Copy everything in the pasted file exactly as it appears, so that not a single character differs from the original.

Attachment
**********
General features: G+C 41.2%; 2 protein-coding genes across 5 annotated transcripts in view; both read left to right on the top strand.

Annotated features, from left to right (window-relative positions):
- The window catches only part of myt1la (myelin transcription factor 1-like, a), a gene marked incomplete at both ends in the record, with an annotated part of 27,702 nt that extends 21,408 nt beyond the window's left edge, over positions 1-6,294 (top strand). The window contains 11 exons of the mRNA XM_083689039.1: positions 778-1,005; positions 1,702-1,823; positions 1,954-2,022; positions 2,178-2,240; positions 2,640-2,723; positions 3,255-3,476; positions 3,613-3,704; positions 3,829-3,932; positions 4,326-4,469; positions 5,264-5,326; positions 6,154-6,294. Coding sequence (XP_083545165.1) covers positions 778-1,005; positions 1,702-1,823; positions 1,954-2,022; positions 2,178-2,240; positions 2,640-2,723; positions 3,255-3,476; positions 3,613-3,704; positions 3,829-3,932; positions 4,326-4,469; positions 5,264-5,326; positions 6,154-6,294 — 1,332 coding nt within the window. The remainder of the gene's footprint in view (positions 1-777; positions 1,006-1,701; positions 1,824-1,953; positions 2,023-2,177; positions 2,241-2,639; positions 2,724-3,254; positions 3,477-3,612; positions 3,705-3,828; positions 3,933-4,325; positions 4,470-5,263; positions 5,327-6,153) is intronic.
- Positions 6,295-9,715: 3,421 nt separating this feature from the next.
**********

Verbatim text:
General features: G+C 41.2%; 2 protein-coding genes across 5 annotated transcripts in view; both read left to right on the top strand.

Annotated features, from left to right (window-relative positions):
- The window catches only part of myt1la (myelin transcription factor 1-like, a), a gene marked incomplete at both ends in the record, with an annotated part of 27,702 nt that extends 21,408 nt beyond the window's left edge, over positions 1-6,294 (top strand). The window contains 11 exons of the mRNA XM_083689039.1: positions 778-1,005; positions 1,702-1,823; positions 1,954-2,022; positions 2,178-2,240; positions 2,640-2,723; positions 3,255-3,476; positions 3,613-3,704; positions 3,829-3,932; positions 4,326-4,469; positions 5,264-5,326; positions 6,154-6,294. Coding sequence (XP_083545165.1) covers positions 778-1,005; positions 1,702-1,823; positions 1,954-2,022; positions 2,178-2,240; positions 2,640-2,723; positions 3,255-3,476; positions 3,613-3,704; positions 3,829-3,932; positions 4,326-4,469; positions 5,264-5,326; positions 6,154-6,294 — 1,332 coding nt within the window. The remainder of the gene's footprint in view (positions 1-777; positions 1,006-1,701; positions 1,824-1,953; positions 2,023-2,177; positions 2,241-2,639; positions 2,724-3,254; positions 3,477-3,612; positions 3,705-3,828; positions 3,933-4,325; positions 4,470-5,263; positions 5,327-6,153) is intronic.
- Positions 6,295-9,715: 3,421 nt separating this feature from the next.